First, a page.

I meant it in the way of meals and food.
Fitness and health is a journey. Everyone has their own set of circumstances that require individualisation. What works for me may not work for you.
I have my fair share of comments about “Why are you being careful about carbs intake?”, “relax a little! Just eat!” or “you exercise right? Just eat what you want”
We have all heard of stories where the fittest person we know was diagnosed with cancer, while the person who drank ate and partied stayed healthy.
I was diagnosed with PCOS around 3 years ago. Thankfully, I am not insulin resistant. However, I know I am at a higher risk of it. Thats the biggest reason why I eat and train the way I do. High intensity but at a shorter period of time. Eating cleanly as much as possible rather than having refined food that poses little to no nutritional value to my body. To make it slightly more complicated, I had IBS when I was in my late teens. While it is usually under control, I have times where it flared up- most recently after a mild bout of gastro. Both conditions made me more aware of how I eat.
Who knows what is the fitness and health journey of the person next to you? I realised now, that instead of being judgemental, is to just listen. The person next to me might have a tougher health journey than myself.
For some people, being a vegan works. For others, they enjoy oats. Some like their pasta, whereas others react badly to gluten. Then there are people who respond sensitively to some foods but that does not necessary mean they are allergic to it.
Creating meals is a joy. Eating is a joy. Fuelling our bodies right makes it moves better and feel better. That’s the primary reason of why we eat clean. Surely listening to your body and learning what makes it tick better is the way to go?
I struggle with the word “diet”. While it means “the way we eat”, it appears to have a negative notation around it. For our family, we aim to have less processed food. Aiming for whole foods such as vegetables, meat and seafood. We found that too much gluten or dairy makes us bloated and sluggish. For me, it could even trigger abdominal discomfort.
The questions I frequently get are
1) Do I eat bread?
Yes and No. I do not eat bread on a daily basis for breakfasts. Occasionally when we are out, I may have a little rye toast if I feel like it. My tummy tends to feel heavy after having bread. However, on my heavy work out days, I tend to feel better with additional carbohydrates which depending on where we are, I might choose sweet potato/oats or a small piece of rye toast.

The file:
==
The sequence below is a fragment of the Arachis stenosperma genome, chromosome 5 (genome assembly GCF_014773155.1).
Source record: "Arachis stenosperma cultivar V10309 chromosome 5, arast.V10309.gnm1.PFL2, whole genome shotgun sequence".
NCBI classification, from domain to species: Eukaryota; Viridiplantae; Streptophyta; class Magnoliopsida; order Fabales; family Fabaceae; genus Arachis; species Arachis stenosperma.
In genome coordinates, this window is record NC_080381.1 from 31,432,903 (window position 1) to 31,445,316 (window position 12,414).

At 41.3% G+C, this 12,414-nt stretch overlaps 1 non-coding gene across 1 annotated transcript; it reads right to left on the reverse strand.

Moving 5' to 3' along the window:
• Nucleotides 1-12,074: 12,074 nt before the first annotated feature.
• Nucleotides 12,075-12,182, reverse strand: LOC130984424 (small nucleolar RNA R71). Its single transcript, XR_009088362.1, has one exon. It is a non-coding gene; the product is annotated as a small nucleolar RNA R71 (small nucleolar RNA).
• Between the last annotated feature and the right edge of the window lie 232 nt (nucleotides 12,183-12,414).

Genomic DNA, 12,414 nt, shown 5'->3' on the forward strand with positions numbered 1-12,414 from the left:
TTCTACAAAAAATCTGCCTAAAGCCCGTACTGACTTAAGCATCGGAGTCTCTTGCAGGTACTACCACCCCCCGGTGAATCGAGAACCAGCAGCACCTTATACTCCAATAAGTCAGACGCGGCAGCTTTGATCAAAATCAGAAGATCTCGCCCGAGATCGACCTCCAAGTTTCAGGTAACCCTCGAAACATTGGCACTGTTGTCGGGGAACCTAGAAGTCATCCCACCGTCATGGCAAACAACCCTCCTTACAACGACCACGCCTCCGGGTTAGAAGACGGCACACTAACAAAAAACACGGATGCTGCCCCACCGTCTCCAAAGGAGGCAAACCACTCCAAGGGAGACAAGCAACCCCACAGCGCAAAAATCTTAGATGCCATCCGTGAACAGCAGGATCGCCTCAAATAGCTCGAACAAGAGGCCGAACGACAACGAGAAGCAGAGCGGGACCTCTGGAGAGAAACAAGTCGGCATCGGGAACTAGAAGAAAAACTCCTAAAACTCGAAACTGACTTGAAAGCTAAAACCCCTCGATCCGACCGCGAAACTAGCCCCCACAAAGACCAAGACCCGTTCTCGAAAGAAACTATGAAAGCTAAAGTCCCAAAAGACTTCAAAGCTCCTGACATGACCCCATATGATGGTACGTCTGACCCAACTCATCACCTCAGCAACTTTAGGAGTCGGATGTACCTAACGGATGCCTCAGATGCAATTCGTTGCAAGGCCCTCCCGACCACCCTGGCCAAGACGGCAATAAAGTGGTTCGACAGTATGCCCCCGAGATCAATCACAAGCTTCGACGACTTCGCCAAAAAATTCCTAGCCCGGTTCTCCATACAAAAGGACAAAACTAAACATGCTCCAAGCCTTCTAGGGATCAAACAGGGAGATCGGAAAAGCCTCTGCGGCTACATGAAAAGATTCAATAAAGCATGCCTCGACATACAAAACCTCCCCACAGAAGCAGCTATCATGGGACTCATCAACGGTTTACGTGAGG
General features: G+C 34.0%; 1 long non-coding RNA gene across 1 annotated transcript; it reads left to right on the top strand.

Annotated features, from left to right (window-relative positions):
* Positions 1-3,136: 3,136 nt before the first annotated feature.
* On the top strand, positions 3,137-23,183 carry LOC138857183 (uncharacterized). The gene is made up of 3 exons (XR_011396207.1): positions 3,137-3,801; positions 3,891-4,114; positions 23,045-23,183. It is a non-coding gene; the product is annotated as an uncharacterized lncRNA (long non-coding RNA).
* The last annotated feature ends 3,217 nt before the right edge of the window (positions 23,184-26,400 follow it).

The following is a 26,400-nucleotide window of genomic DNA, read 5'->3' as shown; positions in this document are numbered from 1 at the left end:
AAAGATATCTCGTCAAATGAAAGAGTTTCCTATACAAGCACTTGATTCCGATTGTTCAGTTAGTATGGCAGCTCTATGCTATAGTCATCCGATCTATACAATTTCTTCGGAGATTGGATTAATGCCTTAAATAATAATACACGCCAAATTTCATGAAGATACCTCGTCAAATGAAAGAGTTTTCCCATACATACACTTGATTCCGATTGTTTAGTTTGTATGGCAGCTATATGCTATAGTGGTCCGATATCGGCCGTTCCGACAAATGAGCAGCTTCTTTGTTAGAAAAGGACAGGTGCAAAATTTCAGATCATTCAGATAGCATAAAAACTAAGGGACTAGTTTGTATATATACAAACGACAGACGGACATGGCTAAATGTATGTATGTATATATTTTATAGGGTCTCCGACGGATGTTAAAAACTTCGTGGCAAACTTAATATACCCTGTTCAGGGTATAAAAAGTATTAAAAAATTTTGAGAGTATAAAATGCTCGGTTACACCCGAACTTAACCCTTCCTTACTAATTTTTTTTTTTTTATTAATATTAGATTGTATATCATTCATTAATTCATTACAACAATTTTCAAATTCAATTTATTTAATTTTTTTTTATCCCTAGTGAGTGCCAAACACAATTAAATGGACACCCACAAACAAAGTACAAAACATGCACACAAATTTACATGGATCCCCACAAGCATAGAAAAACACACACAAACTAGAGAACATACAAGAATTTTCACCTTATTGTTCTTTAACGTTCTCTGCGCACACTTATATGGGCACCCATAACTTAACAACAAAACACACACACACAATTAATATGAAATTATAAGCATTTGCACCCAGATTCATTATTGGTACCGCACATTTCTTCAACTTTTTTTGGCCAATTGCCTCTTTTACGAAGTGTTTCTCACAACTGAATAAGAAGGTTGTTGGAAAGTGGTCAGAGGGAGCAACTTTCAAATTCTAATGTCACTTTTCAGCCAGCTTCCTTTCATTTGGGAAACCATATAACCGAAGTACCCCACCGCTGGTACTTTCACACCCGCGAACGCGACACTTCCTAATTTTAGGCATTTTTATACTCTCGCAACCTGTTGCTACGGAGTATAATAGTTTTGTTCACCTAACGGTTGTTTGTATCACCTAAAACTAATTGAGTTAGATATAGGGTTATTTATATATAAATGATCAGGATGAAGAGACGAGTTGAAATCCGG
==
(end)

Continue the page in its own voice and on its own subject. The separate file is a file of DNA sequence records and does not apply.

How about breakfasts then? I love eggs. However, I also have some greek yogurt and on Sunday, we cook a fry up of a sausage, spinach, mushrooms and tomato.
2) You are asian, how about rice and noodles?
We cook rice weekly. Perhaps once a week or twice. I don’t have an issue with rice. I have some occasionally and again on higher intensity work out days. I like that rice has some nutritional value plus it provides resistant starch which is good for gut health. (I recall those days when I was sick, and a bowl of hot steaming congee seems to soothe the tummy). However, I’m conscious that rice is easy to over eat, plus with my PCOS, I tend to be more conscious about the amount of white rice I’m having.
I’m not a fan of yellow noodles but will share some pho with rice noodles from time to time. At home, we prefer cooking with kelp noodles, zucchini noodles and occasionally sweet potato noodles.
3) Do you have milk in your coffee? What about dairy?
I have almond milk in my fridge and tend to add a splash of that to my coffee at home. If I’m out, I love a good almond milk long mac. However, I go full cream long mac if that is not available.
I can’t have too much dairy. It makes my tummy goes all funny…A few small slithers of cheese here and there? Not a problem. I seem to be ok with greek yogurt- maybe a 3/4 times a week in small (100-120grams) portions appears to be ok.
4) Do I cook with sauces?
I have coconut aminos and fish sauce. I do not cook with oyster sauce. I love having ginger, sesame oil and garlic as seasoning. I also use dried herbs.
5) Do I eat desserts when I’m out?
Of course I do! Hubby and I share. Indulgence. We eat and enjoy. Is it totally nourishing and good for us? Probably not. But we eat knowing that it is for enjoyment and not so much for physical health.
6) Do I think my “diet” is restrictive?
No way. When is eating clean restrictive? It makes me more conscious about what I put in my body for sure!
7) Why I identify myself with being a cheeky paleo?
I like the term clean eating. I think that fits us the best. In general though, I like the basics of paleo- eating more vegetables with good sources of meat/seafood. I do like to have some clean paleoified cakes and treats here and there. I think if I want to have dessert, it’s best to have it as nourishing as possible. However, I’m all for REAL chocolate!
This simple salad is made up of mainly wombok or Chinese cabbage. Often, I fall into the tray of using mixed mesclun leaves or baby spinach to make up our salads. I find that finely shredded chinese cabbage has a lovely texture and crunch to it. Top with some cashews and a tangy dressing, it was a light dinner but a satisfying one. A friend passed me this nam jim recipe. I modified it as I did not add sugar to it. Instead, I love the lemon juice, fish sauce, sesame oil and the hit of chilli.
- 1/2 chinese cabbage shredded finely
- 1 carrot shredded finely
- 1 roasted chicken with meat shredded. Alternatively, poached 2 chicken breasts in stock.
- few sprigs of vietnamese mint leaves and basil
- Toasted pine nuts or cashew nuts.
- 1 tablespoons of sesame oil
- 4-5 tablespoons of fish sauce
- 1/4 cup of lemon juice
- 1 chili padi chopped finely.
- Wash and dry cabbage. Portion onto plates with carrot and chicken.
- In a jar, combine dressing ingredients. Shake it up and spoon onto salad.